Live from Bonnaroo 2011, Part 5

Our third and final day on-site at Bonnaroo was no less crazy than the previous two. I took occasional breaks during the day, sometimes in the air-conditioned press tent, and other times back at the campsite where I’d snack, get off my feet for a few minutes and pour water over my head.

The day began with an 11:30 a.m. press-tent panel discussion on changes in the concert industry since Bonnaroo’s inception 10 years ago. The panel included Bonnaroo founder Ashley Capps who reminisced about the festival’s early days. Capps and crew intentionally booked bands for the inaugural festival who already had direct contact with their fan base via the internet. By tapping into this pre-existing network, they were able to sell out the first Bonnaroo in just 18 days.—-

Apparently a huge success from its earliest days, the first Bonnaroo festival sold out before anyone in the mainstream media had even heard about it.

I started my day with G. Love & Special Sauce on the Which Stage at 12:30, then made the long walk out to the Other Tent to see Nicole Atkins & the Black Sea. Located on a far corner of the festival grounds, the Other Tent does not garner many curious passers-by. While the other stages lure in casual listeners, the Other Tent is a destination stage. That said, a number of artists seem to draw smaller crowds there than bands playing elsewhere at Bonnaroo.

There wasn’t a huge turn-out for Atkins, but the folks that were there were hardcore fans who seemed to know most of her material. Her recent Mondo Amore CD is a throwback to vintage ’70s Hard Rock, packed with theatrical shifts in mood and meter, tension-and-release drama and Atkins’ soaring vocals.

After a brief respite back at the campsite I caught a few minutes of Daniel Lanois’ Black Dub performing in This Tent. In addition to virtuoso drummer Brian Blade, Black Dub features singer and multi-instrumentalist Trixie Whitley, daughter of the late Chris Whitley. Small in stature, with short blond hair, Whitley looks like a wicked child onstage, but she sings in a husky passionate howl that seemed to reverberate with several lifetimes of grief and fury.

To no one’s surprise, Bonnaroo Nation positively mobbed That Tent for Greeg Allman’s 5 p.m. performance that included a number of tunes from his latest record and some Allman Brothers’ classics, as well. As an instrumentalist, he is best known as a pianist and organ player with the Allmans, but for some reason it was strangely satisfying to see Gregg playing quite a lot of guitar in his Bonnaroo performance.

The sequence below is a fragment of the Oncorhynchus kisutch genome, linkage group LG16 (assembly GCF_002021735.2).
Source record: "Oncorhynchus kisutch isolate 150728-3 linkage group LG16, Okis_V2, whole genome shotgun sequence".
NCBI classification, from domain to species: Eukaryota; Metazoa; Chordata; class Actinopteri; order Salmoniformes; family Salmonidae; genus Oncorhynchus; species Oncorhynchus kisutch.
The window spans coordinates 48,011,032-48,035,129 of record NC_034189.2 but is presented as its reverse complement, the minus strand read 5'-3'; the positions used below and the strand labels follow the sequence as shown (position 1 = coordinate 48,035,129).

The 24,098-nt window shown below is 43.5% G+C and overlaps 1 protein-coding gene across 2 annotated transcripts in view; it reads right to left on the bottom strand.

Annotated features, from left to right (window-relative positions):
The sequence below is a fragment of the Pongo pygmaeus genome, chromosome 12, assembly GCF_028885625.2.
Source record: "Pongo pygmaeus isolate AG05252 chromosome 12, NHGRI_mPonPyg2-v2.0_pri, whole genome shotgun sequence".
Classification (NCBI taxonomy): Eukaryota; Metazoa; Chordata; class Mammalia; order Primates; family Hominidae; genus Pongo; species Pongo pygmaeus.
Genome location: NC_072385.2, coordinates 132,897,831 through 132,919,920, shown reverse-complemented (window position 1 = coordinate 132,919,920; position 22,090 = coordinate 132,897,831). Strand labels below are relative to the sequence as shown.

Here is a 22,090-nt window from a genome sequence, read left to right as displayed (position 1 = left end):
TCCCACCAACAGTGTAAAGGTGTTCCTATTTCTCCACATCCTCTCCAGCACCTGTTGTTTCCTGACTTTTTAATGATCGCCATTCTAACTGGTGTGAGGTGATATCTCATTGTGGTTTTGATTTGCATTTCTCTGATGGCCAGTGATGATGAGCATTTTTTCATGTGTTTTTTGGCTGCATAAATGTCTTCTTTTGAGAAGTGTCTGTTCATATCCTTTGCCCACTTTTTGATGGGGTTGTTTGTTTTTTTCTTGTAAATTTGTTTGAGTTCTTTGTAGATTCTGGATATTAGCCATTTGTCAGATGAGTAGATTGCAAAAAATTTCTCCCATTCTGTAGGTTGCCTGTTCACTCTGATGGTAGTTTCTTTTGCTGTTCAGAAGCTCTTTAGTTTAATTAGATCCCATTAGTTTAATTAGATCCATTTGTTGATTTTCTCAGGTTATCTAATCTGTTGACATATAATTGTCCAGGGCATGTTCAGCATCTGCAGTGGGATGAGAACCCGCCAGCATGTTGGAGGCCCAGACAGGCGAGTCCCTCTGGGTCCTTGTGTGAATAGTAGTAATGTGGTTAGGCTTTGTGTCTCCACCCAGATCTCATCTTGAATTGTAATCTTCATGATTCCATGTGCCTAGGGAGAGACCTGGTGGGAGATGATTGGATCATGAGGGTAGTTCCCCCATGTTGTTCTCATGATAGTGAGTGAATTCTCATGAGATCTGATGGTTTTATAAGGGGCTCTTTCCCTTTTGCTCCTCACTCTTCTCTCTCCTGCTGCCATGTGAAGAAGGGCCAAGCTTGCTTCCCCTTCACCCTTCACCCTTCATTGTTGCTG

From there I made brief stops at the campsite and press tent to catch up with my travel companions before wandering out into the huge field in front of the What Stage for Robert Plant’s 6 p.m. performance. Plant’s sporting a graying goatee with his trademark mane nowadays, but he’s aging well physically and musically. Accompanied by his Band Of Joy, including Buddy Miller and Patty Griffin, Plant calmly and coolly sauntered through a set that included songs from his solo records and some re-vamped Zep classics. Plant & Co. spinning their take on Zeppelin’s “Houses Of The Holy” was one of the highlights of the weekend. “Ramble On” got the whole crowd singing along.

Plant seems to be exploring his lower register with the material he’s choosing these days. But tonight when he went up there for those high notes we all know him for he did so with measured confidence and more than a little experimentation. The crowd went nuts, but Robert himself was very obviously not going for the easy applause as he played with accents and cadences within phrases from classic songs we’ve all heard hundreds of times. He had the crowd eating from his hand and he didn’t even break a sweat.

The 7 p.m. Super Jam in That Tent was a funky summer groove-a-thon featuring Dr. John, Dan Auerbach from The Black Keys and the Preservation Hall Jazz Band. Elsewhere, The Strokes raged for a giant crowd at the Which Stage as Widespread Panic prepared to close out the festival with their Sunday night headlining slot on the What Stage.

It’s a fitting conclusion to the tenth Bonnaroo festival, as Widespread was on the bill at the very first Bonnaroo in 2002 and has appeared here several times since.

Photo of The Strokes by Chuck Madden. Check out more of Chuck's photos from the fest here.

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